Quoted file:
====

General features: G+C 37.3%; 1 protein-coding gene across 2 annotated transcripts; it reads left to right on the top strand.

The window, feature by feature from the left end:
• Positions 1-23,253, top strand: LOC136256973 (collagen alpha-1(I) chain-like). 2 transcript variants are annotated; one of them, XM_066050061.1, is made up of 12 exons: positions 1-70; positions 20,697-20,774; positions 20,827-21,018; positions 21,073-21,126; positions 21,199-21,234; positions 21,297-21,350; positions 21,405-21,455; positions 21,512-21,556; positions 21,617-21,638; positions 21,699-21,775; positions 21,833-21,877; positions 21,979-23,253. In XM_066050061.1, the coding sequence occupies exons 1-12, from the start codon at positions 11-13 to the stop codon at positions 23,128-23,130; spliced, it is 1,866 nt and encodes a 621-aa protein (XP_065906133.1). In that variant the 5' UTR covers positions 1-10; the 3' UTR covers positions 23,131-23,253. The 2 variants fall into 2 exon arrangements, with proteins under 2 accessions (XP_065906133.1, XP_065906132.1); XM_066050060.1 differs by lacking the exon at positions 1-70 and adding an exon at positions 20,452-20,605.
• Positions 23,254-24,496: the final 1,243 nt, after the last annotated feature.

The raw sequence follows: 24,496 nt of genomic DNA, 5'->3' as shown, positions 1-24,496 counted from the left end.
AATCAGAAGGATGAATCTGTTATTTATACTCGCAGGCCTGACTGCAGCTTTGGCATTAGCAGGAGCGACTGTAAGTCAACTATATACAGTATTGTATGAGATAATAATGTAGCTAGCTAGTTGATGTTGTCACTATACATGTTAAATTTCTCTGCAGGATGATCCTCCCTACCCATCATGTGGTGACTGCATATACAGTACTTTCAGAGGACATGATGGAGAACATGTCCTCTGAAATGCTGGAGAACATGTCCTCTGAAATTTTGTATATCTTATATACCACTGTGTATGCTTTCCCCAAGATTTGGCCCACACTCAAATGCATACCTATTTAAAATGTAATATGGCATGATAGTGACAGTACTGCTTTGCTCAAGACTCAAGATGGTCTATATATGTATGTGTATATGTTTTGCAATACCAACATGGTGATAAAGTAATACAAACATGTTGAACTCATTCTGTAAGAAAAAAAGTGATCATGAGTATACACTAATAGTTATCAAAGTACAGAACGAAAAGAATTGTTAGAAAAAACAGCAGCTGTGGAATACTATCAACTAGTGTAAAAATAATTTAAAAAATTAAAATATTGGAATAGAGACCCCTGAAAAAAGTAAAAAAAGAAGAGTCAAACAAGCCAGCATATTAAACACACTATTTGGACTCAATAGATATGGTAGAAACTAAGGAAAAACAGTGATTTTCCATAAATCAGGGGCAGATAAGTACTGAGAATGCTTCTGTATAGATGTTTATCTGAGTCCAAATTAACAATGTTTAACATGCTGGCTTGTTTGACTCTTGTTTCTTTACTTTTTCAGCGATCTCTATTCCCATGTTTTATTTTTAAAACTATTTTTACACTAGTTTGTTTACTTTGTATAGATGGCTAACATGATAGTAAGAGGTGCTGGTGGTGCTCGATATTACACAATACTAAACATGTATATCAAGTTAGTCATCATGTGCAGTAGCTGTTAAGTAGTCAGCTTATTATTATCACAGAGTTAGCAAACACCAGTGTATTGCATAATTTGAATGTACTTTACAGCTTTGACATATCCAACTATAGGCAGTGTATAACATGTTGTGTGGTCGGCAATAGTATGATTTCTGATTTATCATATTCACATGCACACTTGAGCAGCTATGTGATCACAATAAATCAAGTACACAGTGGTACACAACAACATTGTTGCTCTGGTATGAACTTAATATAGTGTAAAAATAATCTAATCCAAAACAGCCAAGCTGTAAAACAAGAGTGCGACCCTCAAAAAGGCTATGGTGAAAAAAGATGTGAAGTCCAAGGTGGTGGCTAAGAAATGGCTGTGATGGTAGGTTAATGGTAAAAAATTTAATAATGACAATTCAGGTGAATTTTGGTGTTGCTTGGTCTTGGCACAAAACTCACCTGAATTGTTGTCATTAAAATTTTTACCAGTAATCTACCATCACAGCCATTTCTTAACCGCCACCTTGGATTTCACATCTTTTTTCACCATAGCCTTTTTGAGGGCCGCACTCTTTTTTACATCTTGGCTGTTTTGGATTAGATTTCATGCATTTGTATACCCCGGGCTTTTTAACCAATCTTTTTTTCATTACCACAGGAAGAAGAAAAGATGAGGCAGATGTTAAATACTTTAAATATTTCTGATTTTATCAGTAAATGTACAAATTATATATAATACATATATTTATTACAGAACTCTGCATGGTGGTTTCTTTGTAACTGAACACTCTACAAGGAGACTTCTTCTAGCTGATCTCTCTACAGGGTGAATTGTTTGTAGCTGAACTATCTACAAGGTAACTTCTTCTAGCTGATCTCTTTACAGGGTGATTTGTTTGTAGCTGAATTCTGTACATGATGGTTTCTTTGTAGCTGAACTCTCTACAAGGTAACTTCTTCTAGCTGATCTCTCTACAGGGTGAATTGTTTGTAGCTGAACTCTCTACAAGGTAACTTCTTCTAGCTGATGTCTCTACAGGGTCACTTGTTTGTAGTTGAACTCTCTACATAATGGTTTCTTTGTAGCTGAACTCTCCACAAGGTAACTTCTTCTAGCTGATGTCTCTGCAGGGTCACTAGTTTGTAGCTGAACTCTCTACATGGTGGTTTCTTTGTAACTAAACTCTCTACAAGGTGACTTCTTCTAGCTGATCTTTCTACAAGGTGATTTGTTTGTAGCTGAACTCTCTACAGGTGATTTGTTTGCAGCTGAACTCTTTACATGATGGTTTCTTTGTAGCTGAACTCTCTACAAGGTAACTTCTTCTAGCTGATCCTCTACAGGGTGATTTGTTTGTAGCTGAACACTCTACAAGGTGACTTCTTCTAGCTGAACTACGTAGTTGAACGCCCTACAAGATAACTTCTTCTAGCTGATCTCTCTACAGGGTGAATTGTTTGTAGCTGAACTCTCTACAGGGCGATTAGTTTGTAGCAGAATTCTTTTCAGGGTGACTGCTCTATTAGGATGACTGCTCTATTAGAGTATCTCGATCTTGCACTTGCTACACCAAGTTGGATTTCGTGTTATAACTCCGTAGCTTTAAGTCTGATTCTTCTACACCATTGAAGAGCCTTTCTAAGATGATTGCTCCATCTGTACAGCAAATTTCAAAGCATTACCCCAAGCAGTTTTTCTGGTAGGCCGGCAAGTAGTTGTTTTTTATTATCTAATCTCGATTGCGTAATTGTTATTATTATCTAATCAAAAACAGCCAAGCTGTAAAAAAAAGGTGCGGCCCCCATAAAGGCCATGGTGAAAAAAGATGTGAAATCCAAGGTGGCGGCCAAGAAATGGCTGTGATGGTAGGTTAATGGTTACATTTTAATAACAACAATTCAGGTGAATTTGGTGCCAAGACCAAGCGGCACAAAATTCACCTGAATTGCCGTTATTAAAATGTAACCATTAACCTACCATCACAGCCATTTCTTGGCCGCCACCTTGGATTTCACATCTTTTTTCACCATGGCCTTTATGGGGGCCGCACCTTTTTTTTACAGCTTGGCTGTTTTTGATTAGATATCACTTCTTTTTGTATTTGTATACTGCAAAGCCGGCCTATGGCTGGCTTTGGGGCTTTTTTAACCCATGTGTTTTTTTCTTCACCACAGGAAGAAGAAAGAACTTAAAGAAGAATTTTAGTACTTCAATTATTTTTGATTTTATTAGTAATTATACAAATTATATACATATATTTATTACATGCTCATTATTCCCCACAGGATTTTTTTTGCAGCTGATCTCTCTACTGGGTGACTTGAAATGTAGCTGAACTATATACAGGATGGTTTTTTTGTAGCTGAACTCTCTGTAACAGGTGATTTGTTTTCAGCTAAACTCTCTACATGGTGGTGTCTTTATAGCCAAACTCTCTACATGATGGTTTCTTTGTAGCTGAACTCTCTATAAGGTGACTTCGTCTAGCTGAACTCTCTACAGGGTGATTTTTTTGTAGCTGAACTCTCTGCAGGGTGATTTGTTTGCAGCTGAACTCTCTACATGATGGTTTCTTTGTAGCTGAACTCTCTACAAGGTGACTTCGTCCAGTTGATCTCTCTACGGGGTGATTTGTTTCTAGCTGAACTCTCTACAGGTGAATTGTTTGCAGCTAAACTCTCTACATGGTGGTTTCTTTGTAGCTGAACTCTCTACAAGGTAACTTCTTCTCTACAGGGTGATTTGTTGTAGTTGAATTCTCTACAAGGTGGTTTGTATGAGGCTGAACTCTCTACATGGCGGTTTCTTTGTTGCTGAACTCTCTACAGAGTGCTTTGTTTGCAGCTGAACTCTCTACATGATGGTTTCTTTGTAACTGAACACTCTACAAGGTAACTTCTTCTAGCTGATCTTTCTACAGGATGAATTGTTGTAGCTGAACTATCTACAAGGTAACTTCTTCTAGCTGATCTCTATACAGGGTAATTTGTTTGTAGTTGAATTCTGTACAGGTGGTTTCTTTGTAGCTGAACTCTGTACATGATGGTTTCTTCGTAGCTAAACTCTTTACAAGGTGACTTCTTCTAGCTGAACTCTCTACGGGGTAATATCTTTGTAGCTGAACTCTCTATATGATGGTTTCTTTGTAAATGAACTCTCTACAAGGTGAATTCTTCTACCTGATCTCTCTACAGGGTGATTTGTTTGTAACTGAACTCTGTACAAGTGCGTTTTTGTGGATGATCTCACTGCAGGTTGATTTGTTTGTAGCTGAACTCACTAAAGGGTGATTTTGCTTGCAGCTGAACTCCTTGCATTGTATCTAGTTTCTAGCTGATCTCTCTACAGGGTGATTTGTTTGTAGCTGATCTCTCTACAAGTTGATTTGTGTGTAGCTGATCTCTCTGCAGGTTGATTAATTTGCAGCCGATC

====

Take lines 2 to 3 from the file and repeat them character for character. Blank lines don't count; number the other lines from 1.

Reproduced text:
The window, feature by feature from the left end:
• Positions 1-23,253, top strand: LOC136256973 (collagen alpha-1(I) chain-like). 2 transcript variants are annotated; one of them, XM_066050061.1, is made up of 12 exons: positions 1-70; positions 20,697-20,774; positions 20,827-21,018; positions 21,073-21,126; positions 21,199-21,234; positions 21,297-21,350; positions 21,405-21,455; positions 21,512-21,556; positions 21,617-21,638; positions 21,699-21,775; positions 21,833-21,877; positions 21,979-23,253. In XM_066050061.1, the coding sequence occupies exons 1-12, from the start codon at positions 11-13 to the stop codon at positions 23,128-23,130; spliced, it is 1,866 nt and encodes a 621-aa protein (XP_065906133.1). In that variant the 5' UTR covers positions 1-10; the 3' UTR covers positions 23,131-23,253. The 2 variants fall into 2 exon arrangements, with proteins under 2 accessions (XP_065906133.1, XP_065906132.1); XM_066050060.1 differs by lacking the exon at positions 1-70 and adding an exon at positions 20,452-20,605.